Pinus greggii's extent of occurrence is beyond the thresholds for a threatened category. The area of occupancy is more than 500 km2, but less than 2,000 km2. There are a total of eight locations and the population is severely fragmented. A substantial decline has occurred, and is continuing to occur, in the southern subpopulation (var. australis) which represents the majority of the total population. There is a lesser ongoing decline in the northern subpopulation (var. greggii). Consequently the species is assessed as Vulnerable.


History
  • 2007
    Near Threatened
  • 1998
    Data Deficient
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Population

Population
The population is in decline throughout its range due to overexploitation of the pine forests in which it occurs.

Population Trend
Decreasing
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Threats

Major Threats
Deforestation and to a lesser extent general logging in pine forests are the main threats to this species.
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Management

Conservation Actions

Conservation Actions
Some locations are within protected areas - Sierra Gorda, Los Marmoles and Cuenca Hidrografica del Rio Necaxa Reserve.
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Wikipedia

Pinus greggii

Pinus greggii, or Gregg's pine, is a small to medium high pine tree native to eastern Mexico, found in two distinct regions. It has an open crown and long and slender branches. The needles are in bundles of three with an average length of 11 cm. The cones are clustered in groups of 5 – 10. The branches en upper trunk is smooth. Pinus greggii is introduced in several countries.

Taxonomy[edit]

The species was described by George Engelmann in 1868[1]

Two varieties are found in literature:

  • Pinus greggii Engelm. ex Parl. var. australis Donahue & Lopez[2]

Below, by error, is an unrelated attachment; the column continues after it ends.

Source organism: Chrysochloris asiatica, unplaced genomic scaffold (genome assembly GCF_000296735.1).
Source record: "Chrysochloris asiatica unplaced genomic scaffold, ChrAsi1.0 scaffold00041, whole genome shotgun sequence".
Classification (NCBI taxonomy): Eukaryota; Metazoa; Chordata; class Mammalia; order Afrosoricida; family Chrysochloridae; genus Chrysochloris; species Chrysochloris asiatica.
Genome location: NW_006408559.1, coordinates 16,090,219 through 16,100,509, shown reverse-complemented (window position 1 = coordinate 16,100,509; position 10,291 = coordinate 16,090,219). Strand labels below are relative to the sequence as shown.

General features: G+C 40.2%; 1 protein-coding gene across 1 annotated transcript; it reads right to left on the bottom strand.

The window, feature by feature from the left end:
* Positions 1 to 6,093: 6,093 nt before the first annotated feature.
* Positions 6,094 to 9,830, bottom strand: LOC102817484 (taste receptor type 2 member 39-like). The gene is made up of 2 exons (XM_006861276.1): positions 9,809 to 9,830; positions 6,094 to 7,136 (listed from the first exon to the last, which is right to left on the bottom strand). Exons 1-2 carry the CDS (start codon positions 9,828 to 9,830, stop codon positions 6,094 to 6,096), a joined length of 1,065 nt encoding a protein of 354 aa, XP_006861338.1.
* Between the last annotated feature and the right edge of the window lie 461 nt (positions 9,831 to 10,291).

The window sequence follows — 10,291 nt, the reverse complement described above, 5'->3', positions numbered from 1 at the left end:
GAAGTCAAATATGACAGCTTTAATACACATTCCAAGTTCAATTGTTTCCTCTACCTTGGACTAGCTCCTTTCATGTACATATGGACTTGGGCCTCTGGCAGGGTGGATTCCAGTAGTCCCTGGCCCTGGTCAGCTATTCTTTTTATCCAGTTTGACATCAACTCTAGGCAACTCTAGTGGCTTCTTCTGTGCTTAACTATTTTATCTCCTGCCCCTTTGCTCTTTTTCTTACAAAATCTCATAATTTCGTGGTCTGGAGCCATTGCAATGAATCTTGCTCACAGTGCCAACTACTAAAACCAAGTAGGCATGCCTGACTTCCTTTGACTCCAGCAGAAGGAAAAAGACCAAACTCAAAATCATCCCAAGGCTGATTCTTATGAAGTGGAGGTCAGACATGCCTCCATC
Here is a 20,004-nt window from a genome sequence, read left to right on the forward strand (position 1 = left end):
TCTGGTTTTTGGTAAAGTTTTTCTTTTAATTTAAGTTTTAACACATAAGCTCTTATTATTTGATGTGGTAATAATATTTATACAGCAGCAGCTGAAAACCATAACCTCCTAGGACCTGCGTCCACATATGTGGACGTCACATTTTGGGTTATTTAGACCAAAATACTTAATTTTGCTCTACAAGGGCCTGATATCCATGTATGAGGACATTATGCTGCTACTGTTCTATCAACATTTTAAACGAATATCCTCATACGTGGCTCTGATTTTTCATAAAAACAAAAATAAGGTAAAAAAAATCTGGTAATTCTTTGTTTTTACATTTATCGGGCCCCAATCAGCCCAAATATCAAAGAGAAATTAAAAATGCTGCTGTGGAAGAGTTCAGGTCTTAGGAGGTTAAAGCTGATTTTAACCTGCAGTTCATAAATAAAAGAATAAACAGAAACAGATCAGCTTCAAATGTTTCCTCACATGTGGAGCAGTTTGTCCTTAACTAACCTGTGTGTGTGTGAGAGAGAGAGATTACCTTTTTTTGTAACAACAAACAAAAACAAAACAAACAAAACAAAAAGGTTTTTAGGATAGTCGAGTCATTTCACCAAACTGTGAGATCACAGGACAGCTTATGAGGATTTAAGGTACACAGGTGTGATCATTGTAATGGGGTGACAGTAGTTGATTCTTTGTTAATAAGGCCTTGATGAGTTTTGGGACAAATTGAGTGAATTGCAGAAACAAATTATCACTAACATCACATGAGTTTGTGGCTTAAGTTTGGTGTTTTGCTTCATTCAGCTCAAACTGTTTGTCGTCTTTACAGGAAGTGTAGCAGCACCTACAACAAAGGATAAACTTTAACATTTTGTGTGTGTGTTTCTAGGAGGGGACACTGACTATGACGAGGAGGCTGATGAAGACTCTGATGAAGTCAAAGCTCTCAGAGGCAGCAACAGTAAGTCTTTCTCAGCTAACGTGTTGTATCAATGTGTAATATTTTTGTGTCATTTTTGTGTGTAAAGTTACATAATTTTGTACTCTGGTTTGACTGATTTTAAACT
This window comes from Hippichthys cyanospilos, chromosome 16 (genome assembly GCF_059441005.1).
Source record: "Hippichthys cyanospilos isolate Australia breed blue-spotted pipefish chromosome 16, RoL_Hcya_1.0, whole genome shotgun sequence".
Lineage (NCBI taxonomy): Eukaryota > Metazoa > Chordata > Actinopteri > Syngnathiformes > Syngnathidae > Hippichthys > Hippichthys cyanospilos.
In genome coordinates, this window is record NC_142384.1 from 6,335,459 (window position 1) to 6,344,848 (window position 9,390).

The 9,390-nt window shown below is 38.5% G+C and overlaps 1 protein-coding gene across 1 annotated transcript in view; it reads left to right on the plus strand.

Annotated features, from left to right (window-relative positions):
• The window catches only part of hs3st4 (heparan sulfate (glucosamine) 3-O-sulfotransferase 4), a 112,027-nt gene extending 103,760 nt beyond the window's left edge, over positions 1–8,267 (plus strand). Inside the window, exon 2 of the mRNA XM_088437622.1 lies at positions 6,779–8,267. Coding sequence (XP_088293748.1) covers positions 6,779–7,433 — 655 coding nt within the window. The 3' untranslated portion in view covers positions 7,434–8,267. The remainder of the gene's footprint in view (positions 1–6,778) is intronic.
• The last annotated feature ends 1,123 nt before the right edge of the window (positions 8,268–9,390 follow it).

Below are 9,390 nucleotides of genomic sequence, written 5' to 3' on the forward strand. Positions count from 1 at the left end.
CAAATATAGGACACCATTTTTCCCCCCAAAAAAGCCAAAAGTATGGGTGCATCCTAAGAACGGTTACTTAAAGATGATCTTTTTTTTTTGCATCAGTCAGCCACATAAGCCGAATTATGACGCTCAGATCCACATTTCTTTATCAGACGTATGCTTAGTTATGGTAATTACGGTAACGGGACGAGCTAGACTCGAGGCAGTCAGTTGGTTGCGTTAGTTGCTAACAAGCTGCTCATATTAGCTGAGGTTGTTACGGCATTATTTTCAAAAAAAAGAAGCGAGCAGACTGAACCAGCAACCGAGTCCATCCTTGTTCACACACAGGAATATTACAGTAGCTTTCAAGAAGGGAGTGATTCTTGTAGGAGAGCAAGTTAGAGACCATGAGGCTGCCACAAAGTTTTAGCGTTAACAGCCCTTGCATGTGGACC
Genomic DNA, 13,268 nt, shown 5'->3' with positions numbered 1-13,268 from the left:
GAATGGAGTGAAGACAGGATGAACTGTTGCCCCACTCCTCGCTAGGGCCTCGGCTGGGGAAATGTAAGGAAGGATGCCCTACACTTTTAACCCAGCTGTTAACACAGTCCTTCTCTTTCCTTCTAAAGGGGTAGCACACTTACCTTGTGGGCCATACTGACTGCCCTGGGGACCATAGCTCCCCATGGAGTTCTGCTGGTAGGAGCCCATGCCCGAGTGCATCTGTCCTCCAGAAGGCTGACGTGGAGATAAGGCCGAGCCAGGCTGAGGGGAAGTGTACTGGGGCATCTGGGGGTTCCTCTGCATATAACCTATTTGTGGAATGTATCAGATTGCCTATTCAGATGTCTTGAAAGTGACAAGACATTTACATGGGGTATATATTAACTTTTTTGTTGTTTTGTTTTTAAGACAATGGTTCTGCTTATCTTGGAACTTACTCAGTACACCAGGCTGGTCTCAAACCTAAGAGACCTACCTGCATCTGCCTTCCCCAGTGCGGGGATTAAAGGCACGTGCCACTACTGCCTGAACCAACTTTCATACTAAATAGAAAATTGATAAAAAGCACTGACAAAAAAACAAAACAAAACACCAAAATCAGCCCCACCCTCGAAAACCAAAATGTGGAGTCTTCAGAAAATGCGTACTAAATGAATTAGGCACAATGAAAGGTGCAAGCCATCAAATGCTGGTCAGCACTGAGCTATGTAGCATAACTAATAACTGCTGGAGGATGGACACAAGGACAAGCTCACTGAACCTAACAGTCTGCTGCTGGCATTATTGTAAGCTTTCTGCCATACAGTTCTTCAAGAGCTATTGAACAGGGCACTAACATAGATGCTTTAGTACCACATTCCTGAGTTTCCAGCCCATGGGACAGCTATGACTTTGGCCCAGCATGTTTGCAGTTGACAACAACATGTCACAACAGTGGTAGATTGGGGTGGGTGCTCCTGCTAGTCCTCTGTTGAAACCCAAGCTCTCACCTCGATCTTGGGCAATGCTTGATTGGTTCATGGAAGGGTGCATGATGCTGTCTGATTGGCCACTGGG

• Pinus greggii Engelm. ex Parl. var. greggii[3]

The species name greggii honors Josiah Gregg (1806 – 1850), a merchant, explorer, naturalist, and author of the American Southwest and Northern Mexico.

Description[edit]

Pinus greggiii is a small to medium high tree, reaching a height of 15 – 20 meters.[4]

The bark remains smooth for a long time in this species, and only old trees have rough bark at the base of the trunk.[5] The bark is thick, with deep, longitudinal fissures and rough, elongated plates. On the upper part of the trunk and branches smooth to finally scaly. Greyish brown.[6]

The crown is loose and open.The branches are long and slender, swaying in the wind,[5] spreading or curved downward, not pendulous, forming a rounded, dense or more open crown.[6] The young twigs are bluish-green.[7]

The winter buds are narrow and sharp pointed, without resin and with loose scales, usually light-brown.[5]

The needles are (7-)9-13(-15) cm x 1-1.2mm bright lustrous green,[8] bundled in threes and with a short basal sheath.[5]

Pollen cones are crowded near the proximal end of a new shoot. They are subtended by broad, scarious bracts, spreading, ovoid-oblong to cylindrical, 15 – 20 x 5 – 6 mm, yellowish, turning yellowish brown.

The seed cones are (6-)8 – 13(-15) x (4-)5 – 7 cm when open (width 3.5 – 5 cm when closed) ,[9] light-brown when ripe, long, closed, and curved. They have an irregular conical shape. They are found in clusters of 5 – 10 on the branches.[5] In its native environment Pinus greggii begins flower and cone production at approximately 4 to 5 years of age. The cones ripen in December and January, approximately 21 months after pollination.[6][10]

The apophysis has a marked transverse keel and a blunt umbo.[5]

Branches with needles of Pinus greggii at Eastwoodhill Arboretum, New Zealand

Pinus greggii is closely related to and has been crossed successfully with Pinus patula. The main morphological difference with the latter species is found in the needles: those of P. patula are longer and drooping.[5] The bark is also different.[11]

Distribution[edit]